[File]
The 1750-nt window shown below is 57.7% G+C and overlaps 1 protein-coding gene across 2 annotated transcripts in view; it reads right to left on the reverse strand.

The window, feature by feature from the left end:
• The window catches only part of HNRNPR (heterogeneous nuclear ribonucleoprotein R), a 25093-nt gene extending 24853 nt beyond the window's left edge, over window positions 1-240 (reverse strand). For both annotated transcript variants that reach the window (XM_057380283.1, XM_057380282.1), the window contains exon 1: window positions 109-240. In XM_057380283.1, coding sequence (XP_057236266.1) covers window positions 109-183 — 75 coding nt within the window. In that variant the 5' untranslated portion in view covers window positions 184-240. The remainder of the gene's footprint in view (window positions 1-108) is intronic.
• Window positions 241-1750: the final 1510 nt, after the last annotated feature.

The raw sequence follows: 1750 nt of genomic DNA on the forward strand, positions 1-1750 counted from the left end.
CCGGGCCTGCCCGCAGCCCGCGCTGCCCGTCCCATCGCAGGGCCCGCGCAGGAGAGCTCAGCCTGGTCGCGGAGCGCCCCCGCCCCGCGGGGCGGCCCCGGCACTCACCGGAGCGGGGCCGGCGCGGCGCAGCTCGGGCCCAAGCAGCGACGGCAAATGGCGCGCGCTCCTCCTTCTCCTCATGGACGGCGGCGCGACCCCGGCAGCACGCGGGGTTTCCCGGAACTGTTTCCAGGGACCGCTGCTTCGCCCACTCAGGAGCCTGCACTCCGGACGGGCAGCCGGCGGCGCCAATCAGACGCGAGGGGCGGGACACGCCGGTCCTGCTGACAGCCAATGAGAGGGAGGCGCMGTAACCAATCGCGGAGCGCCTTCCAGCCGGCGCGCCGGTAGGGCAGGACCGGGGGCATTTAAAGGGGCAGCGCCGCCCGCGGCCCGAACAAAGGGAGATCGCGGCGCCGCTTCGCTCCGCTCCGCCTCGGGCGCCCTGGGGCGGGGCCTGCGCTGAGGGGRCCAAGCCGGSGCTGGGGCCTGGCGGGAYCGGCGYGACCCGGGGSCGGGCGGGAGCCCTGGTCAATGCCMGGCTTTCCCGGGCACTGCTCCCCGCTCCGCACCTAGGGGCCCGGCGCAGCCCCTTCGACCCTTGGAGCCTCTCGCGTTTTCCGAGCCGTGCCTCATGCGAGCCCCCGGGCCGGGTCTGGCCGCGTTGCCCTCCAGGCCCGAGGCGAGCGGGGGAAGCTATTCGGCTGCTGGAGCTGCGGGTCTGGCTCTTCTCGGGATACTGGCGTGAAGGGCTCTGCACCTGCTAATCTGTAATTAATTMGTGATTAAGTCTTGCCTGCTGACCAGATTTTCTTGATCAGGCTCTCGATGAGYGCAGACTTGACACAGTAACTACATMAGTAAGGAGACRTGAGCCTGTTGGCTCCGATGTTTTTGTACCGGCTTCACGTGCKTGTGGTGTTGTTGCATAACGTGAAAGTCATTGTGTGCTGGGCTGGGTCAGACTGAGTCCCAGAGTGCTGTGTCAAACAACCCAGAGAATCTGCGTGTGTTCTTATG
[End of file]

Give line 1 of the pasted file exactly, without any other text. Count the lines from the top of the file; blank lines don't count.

The 1750-nt window shown below is 57.7% G+C and overlaps 1 protein-coding gene across 2 annotated transcripts in view; it reads right to left on the reverse strand.